Look around, listen, and you will find that story is everywhere – in conversation, in advertising, in business, religion, therapy, arts.
Story is all around. It’s dazzling. It is powerful. Story is not simply an enduring tradition, it is at the heart of contemporary communication.
Interpretation obviously needs a firm grasp of something this potent in human communication.
So how, in a nutshell, can focusing on storytelling skills help an interpreter – especially one who is writing panels, podcasts or leaflets? Mainly I think by helping us avoid that plague of interpretation – dullness. Dull stuff is dull stuff whether it is in sound or vision, on the page or on the screen. Story, like good interpretation, is about not being dull.
In this talk I can’t detail all the things I have learned about how understanding story can help our work as interpreters. You need to come to a workshop. But here are the most important ones.
- Characters – all stories have characters who draw the listeners or readers in. Similarly people stories, well told, are gold dust for interpreters.
- Drama and action – stuff happens in stories, and so it should in interpretation.
- A cracking beginning – I have become more and more convinced of the importance of this in recent years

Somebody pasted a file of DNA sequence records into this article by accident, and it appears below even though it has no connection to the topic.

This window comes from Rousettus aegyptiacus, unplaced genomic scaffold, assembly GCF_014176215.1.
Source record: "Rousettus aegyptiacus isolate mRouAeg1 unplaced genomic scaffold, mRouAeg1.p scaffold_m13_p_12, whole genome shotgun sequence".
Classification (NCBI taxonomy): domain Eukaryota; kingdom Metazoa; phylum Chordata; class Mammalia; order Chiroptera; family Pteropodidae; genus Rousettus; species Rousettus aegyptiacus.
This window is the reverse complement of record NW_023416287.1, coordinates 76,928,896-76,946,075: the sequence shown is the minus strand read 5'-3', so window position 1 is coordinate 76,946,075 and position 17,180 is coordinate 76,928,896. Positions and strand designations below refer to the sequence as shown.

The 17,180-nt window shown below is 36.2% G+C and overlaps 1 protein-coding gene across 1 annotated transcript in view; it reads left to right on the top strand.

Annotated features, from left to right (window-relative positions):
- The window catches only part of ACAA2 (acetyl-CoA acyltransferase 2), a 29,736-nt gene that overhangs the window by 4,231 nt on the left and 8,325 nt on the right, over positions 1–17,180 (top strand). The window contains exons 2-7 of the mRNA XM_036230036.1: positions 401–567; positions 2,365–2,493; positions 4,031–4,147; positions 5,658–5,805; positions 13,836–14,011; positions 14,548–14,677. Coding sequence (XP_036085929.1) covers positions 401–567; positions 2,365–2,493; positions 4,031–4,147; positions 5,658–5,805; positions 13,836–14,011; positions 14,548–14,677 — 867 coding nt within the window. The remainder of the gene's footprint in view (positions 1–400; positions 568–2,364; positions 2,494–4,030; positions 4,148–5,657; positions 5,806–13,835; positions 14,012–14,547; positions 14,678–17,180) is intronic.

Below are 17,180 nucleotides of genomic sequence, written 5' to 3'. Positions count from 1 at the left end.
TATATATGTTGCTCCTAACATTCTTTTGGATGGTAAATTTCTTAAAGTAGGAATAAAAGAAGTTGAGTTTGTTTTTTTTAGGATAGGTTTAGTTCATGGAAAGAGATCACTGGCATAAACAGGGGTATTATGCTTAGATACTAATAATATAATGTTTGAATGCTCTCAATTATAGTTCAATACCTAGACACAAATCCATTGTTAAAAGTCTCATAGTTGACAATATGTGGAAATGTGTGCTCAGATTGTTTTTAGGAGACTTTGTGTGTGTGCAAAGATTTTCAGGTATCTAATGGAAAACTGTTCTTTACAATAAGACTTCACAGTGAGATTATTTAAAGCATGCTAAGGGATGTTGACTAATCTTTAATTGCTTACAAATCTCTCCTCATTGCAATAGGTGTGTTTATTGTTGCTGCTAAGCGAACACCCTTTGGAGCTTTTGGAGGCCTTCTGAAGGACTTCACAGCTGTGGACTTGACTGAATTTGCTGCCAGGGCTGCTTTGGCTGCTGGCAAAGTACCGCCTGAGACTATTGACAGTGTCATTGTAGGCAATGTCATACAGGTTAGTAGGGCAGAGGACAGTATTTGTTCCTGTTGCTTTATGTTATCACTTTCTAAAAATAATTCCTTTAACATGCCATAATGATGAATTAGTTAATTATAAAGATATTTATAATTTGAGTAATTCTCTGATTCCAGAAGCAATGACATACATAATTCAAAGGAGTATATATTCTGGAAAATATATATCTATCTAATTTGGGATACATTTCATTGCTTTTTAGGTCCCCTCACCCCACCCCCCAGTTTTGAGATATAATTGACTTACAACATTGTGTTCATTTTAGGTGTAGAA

- A good ending – it’s always there in stories, but regularly missing from interpretive experiences
- Well-chosen words – like storytellers, interpreters have to be wordsmiths. Crafting the words carefully matters, whether they are written or spoken.
- Pace and tone – interpreters don’t talk about this that much. We should.
- Emotion, suspense, mystery and revelation – vital ingredients that we should use to bring our interpretation to life and make it stick in people’s hearts and minds
- Provocation – Great stories set people thinking, leaving them with a dilemma, a question, or a debate.
Many, maybe most, of you will recognize these as fundamentals of our craft. If you are less experienced, find out about them (for instance at one of my workshops!).
My title was ‘Bridging experience: story as a vehicle for interpreters’. You can read the first part here.